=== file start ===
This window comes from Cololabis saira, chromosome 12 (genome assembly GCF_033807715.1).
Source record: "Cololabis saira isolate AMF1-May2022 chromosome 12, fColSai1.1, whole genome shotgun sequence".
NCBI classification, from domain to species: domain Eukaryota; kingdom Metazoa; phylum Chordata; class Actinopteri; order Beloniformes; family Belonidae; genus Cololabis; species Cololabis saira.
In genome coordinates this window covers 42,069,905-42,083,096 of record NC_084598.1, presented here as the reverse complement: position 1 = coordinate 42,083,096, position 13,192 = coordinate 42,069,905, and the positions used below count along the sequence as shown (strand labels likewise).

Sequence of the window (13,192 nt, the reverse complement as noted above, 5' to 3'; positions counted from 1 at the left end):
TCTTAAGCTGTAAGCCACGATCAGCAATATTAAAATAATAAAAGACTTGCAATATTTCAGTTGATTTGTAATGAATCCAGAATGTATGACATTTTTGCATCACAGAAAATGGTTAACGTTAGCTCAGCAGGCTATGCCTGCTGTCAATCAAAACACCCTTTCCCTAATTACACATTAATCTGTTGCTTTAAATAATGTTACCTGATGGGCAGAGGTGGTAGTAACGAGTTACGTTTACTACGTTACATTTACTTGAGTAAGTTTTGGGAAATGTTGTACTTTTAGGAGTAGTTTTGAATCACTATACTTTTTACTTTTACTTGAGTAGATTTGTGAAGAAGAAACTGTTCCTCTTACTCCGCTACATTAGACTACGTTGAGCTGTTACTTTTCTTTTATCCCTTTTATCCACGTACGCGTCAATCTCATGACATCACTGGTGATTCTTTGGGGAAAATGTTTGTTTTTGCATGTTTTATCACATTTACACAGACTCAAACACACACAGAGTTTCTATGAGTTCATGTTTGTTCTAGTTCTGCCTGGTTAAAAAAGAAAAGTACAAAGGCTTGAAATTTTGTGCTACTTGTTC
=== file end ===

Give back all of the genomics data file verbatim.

This window comes from Cololabis saira, chromosome 12 (genome assembly GCF_033807715.1).
Source record: "Cololabis saira isolate AMF1-May2022 chromosome 12, fColSai1.1, whole genome shotgun sequence".
NCBI classification, from domain to species: domain Eukaryota; kingdom Metazoa; phylum Chordata; class Actinopteri; order Beloniformes; family Belonidae; genus Cololabis; species Cololabis saira.
In genome coordinates this window covers 42,069,905-42,083,096 of record NC_084598.1, presented here as the reverse complement: position 1 = coordinate 42,083,096, position 13,192 = coordinate 42,069,905, and the positions used below count along the sequence as shown (strand labels likewise).

Sequence of the window (13,192 nt, the reverse complement as noted above, 5' to 3'; positions counted from 1 at the left end):
TCTTAAGCTGTAAGCCACGATCAGCAATATTAAAATAATAAAAGACTTGCAATATTTCAGTTGATTTGTAATGAATCCAGAATGTATGACATTTTTGCATCACAGAAAATGGTTAACGTTAGCTCAGCAGGCTATGCCTGCTGTCAATCAAAACACCCTTTCCCTAATTACACATTAATCTGTTGCTTTAAATAATGTTACCTGATGGGCAGAGGTGGTAGTAACGAGTTACGTTTACTACGTTACATTTACTTGAGTAAGTTTTGGGAAATGTTGTACTTTTAGGAGTAGTTTTGAATCACTATACTTTTTACTTTTACTTGAGTAGATTTGTGAAGAAGAAACTGTTCCTCTTACTCCGCTACATTAGACTACGTTGAGCTGTTACTTTTCTTTTATCCCTTTTATCCACGTACGCGTCAATCTCATGACATCACTGGTGATTCTTTGGGGAAAATGTTTGTTTTTGCATGTTTTATCACATTTACACAGACTCAAACACACACAGAGTTTCTATGAGTTCATGTTTGTTCTAGTTCTGCCTGGTTAAAAAAGAAAAGTACAAAGGCTTGAAATTTTGTGCTACTTGTTC